Mingled with our history lesson Robert kept us entertained with his quick witted sense of humour. Do you know for example that the two tonne minute hand on Big Ben takes a whole hour to travel around the face, and two double decker London buses could drive side by side through the clock face.
We learned of the excesses of Charles I and his parties at Banqueting House, although life didn't stay fun for him, as he lost his head. That is a tale in itself. The executioner on the payroll couldn't bring himself to relieve the king of his head so another executioner had to be found. An Irishman stepped into the breach and duly wielded the axe. Our guide Robert has had a passion for history from early childhood, so he set about trying to find out more about the mysterious Irishman. Imagine his (and our) surprise to learn that he discovered that he is no less than a direct descendant of that executioner.
We took a peek at the church where Churchill and Clementine were married and learned about his passion for wearing siren suits (we call these "onesies" now). He loved them so much he even wore one to his wedding. I jest, but he did buy one for the king as a gift. The image I have in my head of the two of them has me reaching for the whisky bottle - both men were partial to a tipple or two.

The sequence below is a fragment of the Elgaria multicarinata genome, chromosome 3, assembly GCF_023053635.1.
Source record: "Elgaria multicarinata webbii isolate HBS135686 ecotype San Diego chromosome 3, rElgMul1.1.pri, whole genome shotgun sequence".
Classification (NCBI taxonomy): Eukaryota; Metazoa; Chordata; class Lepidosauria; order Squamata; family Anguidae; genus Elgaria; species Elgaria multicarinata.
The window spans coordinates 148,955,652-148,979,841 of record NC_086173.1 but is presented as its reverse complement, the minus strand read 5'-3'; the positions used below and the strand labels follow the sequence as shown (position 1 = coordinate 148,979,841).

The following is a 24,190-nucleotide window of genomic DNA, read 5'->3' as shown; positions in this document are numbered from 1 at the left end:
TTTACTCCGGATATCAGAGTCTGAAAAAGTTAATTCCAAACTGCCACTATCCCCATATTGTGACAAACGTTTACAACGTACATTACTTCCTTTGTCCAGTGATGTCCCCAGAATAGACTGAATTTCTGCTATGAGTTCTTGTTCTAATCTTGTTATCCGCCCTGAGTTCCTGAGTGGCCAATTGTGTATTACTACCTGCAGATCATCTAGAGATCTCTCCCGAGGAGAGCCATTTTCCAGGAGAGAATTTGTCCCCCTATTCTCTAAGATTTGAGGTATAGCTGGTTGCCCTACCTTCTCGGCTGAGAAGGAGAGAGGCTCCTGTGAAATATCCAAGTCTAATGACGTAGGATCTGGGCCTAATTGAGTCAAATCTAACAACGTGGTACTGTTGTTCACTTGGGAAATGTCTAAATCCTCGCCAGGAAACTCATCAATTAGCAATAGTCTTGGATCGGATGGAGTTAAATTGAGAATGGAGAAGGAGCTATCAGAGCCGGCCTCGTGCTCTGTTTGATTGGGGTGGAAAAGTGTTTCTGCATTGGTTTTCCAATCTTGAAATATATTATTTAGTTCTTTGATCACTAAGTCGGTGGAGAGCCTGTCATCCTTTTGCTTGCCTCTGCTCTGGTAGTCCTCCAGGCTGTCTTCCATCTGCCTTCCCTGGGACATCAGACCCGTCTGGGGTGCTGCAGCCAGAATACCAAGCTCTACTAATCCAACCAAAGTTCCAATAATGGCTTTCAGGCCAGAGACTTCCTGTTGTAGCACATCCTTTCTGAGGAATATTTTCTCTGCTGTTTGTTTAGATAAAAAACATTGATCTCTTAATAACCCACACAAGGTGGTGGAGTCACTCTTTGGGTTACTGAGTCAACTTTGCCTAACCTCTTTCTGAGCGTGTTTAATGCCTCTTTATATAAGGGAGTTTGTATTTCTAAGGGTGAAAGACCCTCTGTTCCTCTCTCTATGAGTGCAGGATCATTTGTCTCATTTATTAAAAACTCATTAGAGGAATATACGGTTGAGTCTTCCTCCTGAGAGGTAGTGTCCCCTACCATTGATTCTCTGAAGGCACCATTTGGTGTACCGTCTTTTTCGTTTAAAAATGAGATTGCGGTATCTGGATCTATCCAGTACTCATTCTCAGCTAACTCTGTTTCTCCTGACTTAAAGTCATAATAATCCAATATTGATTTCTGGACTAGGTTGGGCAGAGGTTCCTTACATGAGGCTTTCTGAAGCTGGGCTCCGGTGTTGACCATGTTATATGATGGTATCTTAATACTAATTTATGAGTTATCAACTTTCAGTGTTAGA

He famously told the house of commons women didn't need the vote as they "are fairly represented by their husbands, fathers and brothers".
It is believed that Churchill actually ordered the police with batons to clear a suffragette demonstration. This didn't quite turn out as expected and thanks to Robert I have found the wonderful Punch cartoon the suffragette that knew jiujitsu.
The war rooms themselves are an amazing time capsule. After the war they were sealed off and abandoned, with everything left just as it was, even down to cigarette butts in the ashtrays. It wasn't until 1984 that they were opened to the public.